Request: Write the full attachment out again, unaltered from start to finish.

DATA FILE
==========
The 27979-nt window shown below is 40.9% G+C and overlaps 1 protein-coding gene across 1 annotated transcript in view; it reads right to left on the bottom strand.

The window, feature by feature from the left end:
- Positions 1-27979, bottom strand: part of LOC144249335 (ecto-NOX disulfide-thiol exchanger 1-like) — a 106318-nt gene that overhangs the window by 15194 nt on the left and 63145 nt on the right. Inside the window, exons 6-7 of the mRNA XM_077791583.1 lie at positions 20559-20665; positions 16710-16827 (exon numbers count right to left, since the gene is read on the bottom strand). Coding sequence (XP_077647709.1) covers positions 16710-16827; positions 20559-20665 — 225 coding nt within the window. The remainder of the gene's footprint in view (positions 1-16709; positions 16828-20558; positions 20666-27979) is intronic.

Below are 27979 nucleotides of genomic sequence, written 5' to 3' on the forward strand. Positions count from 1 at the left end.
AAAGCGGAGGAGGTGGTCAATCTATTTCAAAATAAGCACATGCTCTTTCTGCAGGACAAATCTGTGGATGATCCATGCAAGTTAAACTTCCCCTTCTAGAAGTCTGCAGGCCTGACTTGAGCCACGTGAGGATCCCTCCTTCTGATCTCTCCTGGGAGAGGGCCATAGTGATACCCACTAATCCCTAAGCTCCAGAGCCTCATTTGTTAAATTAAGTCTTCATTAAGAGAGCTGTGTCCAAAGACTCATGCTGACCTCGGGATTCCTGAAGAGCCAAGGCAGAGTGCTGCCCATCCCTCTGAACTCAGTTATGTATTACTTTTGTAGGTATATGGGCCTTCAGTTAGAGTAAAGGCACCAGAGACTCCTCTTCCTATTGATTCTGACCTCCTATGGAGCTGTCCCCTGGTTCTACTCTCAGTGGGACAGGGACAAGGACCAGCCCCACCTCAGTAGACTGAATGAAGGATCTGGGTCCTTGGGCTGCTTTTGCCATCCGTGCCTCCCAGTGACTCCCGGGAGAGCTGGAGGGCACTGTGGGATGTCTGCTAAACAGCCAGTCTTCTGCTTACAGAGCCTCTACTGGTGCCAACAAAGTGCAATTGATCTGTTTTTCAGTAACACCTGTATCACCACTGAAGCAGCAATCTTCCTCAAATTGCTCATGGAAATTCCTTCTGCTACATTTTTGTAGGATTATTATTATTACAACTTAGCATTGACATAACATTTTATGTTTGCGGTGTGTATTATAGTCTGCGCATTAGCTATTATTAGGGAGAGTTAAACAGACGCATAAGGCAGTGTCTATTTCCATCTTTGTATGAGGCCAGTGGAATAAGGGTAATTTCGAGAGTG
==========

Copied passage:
The 27979-nt window shown below is 40.9% G+C and overlaps 1 protein-coding gene across 1 annotated transcript in view; it reads right to left on the bottom strand.

The window, feature by feature from the left end:
- Positions 1-27979, bottom strand: part of LOC144249335 (ecto-NOX disulfide-thiol exchanger 1-like) — a 106318-nt gene that overhangs the window by 15194 nt on the left and 63145 nt on the right. Inside the window, exons 6-7 of the mRNA XM_077791583.1 lie at positions 20559-20665; positions 16710-16827 (exon numbers count right to left, since the gene is read on the bottom strand). Coding sequence (XP_077647709.1) covers positions 16710-16827; positions 20559-20665 — 225 coding nt within the window. The remainder of the gene's footprint in view (positions 1-16709; positions 16828-20558; positions 20666-27979) is intronic.

Below are 27979 nucleotides of genomic sequence, written 5' to 3' on the forward strand. Positions count from 1 at the left end.
AAAGCGGAGGAGGTGGTCAATCTATTTCAAAATAAGCACATGCTCTTTCTGCAGGACAAATCTGTGGATGATCCATGCAAGTTAAACTTCCCCTTCTAGAAGTCTGCAGGCCTGACTTGAGCCACGTGAGGATCCCTCCTTCTGATCTCTCCTGGGAGAGGGCCATAGTGATACCCACTAATCCCTAAGCTCCAGAGCCTCATTTGTTAAATTAAGTCTTCATTAAGAGAGCTGTGTCCAAAGACTCATGCTGACCTCGGGATTCCTGAAGAGCCAAGGCAGAGTGCTGCCCATCCCTCTGAACTCAGTTATGTATTACTTTTGTAGGTATATGGGCCTTCAGTTAGAGTAAAGGCACCAGAGACTCCTCTTCCTATTGATTCTGACCTCCTATGGAGCTGTCCCCTGGTTCTACTCTCAGTGGGACAGGGACAAGGACCAGCCCCACCTCAGTAGACTGAATGAAGGATCTGGGTCCTTGGGCTGCTTTTGCCATCCGTGCCTCCCAGTGACTCCCGGGAGAGCTGGAGGGCACTGTGGGATGTCTGCTAAACAGCCAGTCTTCTGCTTACAGAGCCTCTACTGGTGCCAACAAAGTGCAATTGATCTGTTTTTCAGTAACACCTGTATCACCACTGAAGCAGCAATCTTCCTCAAATTGCTCATGGAAATTCCTTCTGCTACATTTTTGTAGGATTATTATTATTACAACTTAGCATTGACATAACATTTTATGTTTGCGGTGTGTATTATAGTCTGCGCATTAGCTATTATTAGGGAGAGTTAAACAGACGCATAAGGCAGTGTCTATTTCCATCTTTGTATGAGGCCAGTGGAATAAGGGTAATTTCGAGAGTG